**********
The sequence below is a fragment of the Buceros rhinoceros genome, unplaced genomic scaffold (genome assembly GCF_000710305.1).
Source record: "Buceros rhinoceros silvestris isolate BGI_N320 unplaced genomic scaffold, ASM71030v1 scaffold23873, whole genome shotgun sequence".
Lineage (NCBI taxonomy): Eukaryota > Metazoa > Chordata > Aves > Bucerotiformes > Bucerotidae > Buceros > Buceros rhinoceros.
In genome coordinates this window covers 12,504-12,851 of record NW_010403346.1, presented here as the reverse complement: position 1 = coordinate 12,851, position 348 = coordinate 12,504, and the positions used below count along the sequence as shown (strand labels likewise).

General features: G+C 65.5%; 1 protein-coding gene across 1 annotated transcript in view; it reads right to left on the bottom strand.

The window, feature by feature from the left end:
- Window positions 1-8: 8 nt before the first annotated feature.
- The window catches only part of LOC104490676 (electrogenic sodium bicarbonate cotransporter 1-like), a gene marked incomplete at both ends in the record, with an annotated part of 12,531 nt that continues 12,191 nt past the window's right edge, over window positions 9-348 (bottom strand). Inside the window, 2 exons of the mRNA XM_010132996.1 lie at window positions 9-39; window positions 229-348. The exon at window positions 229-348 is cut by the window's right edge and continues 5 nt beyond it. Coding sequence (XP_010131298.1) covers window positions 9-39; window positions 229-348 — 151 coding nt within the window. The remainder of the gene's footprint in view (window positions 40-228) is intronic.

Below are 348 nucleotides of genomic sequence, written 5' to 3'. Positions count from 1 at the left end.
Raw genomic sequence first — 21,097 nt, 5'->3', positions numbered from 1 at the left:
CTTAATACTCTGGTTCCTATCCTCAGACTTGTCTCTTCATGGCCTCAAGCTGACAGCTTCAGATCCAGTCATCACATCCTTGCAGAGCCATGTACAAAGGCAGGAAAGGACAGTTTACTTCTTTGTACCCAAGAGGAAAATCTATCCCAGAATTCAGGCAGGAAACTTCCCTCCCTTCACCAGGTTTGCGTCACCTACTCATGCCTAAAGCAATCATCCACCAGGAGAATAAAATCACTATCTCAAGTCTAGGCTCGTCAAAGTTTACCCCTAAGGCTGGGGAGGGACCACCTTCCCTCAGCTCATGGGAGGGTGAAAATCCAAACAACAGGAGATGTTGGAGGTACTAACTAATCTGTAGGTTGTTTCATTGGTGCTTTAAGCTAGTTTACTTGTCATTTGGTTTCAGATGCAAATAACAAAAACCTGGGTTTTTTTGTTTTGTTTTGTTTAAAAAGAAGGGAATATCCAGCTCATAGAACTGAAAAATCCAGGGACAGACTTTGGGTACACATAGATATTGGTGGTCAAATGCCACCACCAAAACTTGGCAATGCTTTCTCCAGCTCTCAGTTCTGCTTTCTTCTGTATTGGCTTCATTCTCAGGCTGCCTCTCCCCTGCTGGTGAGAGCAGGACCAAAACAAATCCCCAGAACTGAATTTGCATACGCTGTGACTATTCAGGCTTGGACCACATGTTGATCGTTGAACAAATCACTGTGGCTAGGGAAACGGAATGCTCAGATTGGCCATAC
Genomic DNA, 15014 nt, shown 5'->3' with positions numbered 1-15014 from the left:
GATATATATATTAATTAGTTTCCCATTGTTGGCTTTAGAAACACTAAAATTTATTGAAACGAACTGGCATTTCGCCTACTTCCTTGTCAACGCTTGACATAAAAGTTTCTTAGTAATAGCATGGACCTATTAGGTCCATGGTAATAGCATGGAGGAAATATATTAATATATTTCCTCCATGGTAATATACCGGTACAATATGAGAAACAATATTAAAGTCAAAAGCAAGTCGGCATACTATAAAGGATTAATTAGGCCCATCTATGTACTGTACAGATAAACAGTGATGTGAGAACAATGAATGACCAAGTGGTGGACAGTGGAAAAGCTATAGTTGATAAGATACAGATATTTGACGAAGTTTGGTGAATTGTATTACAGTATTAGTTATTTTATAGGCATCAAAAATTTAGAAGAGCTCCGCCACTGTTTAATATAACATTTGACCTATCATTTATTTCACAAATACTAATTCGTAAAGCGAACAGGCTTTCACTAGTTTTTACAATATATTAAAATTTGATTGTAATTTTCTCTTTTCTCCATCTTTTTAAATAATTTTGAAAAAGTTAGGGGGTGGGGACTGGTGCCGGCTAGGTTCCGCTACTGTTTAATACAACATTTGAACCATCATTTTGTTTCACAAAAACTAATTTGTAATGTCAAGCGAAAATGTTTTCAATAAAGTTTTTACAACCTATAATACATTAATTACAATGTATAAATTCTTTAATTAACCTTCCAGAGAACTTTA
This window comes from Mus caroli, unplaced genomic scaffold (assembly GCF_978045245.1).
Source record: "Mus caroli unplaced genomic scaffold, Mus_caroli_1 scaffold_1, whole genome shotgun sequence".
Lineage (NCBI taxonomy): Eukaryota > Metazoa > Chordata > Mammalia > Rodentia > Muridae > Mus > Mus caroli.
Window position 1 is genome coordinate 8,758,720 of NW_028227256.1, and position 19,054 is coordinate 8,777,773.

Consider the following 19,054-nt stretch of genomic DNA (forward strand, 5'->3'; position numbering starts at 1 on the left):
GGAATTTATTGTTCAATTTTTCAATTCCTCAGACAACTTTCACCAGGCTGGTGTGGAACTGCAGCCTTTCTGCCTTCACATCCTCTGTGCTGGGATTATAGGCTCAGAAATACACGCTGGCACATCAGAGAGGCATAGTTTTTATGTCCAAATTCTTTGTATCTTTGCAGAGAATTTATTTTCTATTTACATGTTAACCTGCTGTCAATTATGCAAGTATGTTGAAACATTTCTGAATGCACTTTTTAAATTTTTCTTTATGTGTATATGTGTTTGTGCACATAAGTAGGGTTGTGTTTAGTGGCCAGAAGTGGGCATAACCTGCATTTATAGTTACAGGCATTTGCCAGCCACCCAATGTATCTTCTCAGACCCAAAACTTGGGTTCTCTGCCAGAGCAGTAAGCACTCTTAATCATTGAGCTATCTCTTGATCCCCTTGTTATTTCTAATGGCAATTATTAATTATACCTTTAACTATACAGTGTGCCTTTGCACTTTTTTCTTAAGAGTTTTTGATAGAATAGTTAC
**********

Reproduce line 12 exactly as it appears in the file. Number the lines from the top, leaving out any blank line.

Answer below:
Genomic DNA, 15014 nt, shown 5'->3' with positions numbered 1-15014 from the left: